Last night today tonight ran a story promoting "Dad".
At Christmas time, this is a timely reminder of the importance of Dad in the family. Christmas is a time where Dad is typically able to be much more available than he might normally be. Demands of work and business subside. Activities, appointments, and extra-curricular events are finalised. Most families experience some degree of time off over the next couple of weeks. Therefore, it is important that Dad remembers that while he may be getting some time off for him, his family need him too!
Dads fulfil vital functions as a role model and example for children. Whether they like it or not, fathers are pivotal in the following areas...
* The moral development of children - particularly in adolescence
* Children's psychological wellbeing, and
* Mentoring, teaching, and guiding
Joseph White Ph.D. suggests that dads realise that home is the best place to spend time with children. It's the place where children and parents feel most comfortable, and no one can watch disapprovingly if things get spontaneously noisy.
Some points for dads to make the most of moments with their children
1. Remember quality time is no substitute for quantity time. It's the unstructured "fun" time that we have with our children that allows for the best bonding and growth.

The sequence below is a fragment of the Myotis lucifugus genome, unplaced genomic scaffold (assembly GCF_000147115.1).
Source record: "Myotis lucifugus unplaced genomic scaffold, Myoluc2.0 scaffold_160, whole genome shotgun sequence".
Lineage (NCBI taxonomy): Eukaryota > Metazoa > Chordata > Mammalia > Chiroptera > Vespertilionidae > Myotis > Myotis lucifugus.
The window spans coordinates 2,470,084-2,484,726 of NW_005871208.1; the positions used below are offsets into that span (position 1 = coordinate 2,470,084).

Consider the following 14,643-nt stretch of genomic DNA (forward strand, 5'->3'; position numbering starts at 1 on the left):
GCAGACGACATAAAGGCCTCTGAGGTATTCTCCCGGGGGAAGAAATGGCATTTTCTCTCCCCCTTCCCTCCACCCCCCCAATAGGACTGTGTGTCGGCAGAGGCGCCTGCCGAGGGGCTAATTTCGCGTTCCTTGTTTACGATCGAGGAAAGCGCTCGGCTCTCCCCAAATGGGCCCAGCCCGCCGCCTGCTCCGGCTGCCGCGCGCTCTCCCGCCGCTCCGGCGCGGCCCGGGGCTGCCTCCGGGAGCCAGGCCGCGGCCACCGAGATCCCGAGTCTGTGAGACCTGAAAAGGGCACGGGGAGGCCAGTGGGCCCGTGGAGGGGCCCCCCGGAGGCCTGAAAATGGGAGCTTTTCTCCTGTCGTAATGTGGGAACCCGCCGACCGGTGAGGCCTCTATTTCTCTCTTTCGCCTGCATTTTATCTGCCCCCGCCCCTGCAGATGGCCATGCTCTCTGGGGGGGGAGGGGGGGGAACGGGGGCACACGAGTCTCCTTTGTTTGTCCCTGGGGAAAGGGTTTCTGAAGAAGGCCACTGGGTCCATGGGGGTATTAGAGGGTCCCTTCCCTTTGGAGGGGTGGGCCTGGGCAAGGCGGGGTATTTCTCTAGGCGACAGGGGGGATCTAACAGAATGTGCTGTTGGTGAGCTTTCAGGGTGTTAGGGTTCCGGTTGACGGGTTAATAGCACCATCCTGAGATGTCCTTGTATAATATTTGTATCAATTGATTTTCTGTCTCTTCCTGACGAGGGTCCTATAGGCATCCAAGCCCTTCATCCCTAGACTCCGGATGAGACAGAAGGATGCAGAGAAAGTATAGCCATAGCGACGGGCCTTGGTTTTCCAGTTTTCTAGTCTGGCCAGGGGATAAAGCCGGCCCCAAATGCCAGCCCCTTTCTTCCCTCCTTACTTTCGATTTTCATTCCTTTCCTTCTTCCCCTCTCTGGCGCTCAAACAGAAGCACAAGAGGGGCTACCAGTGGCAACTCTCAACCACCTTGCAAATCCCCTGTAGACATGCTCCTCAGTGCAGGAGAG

2. Turn off the tv or radio, or put down the paper. The time that you spend doing that is typically the time the children will want your attention the most. The news will still be there once the children are in bed, and the world will still be turning. (I'm grateful to my wife, Kylie, for her regular reminders of this to me).
3. When you're doing the various chores that pile up around the house, involve your children. This is a great way to get quantity time with them and it invites them into your world. They gain a sense of contribution, and may even learn something. Sure it may take a moment longer, but the value can not be overstated. Patience in this area will help your children develop great problem-solving skills and become resourceful in ways that will be greatly beneficial when they're older.
4. Make the back yard child friendly. There's nothing better than having the neighbourhood's entire group of children playing out the back of your own home. In the yard of the house we just moved from last week, we regularly counted approximately twelve children playing. Our yard was the fun one! We loved it, even if we had extra cups to wash, and ran out of ice-blocks faster than normal. Our home was where our children wanted to be. Dad is a crucial stakeholder in the process of making the backyard the one your children want to play in.
5. One on one time - I have written previously about Daddy-daughter dates (or Father and Son outings). One on one time makes the children feel special. It may be as simple as a bus or ferry ride, a trip to the shops, or a Saturday morning milkshake or hot chocolate at a local cafe. What is done is less important than the fact that it is done. And it should be frequent opportunity for the children to spend time with dad, alone.
Kids whose dads spend time with them, make themselves available, and are generally 'around' have been shown to be at a significant advantage over those children whose fathers are absent. Obviously not all families are structured in such a way as to allow this, but where dad can be available - even if he's separated from the family - efforts to have his productive involvement with his children can make an enormous positive difference.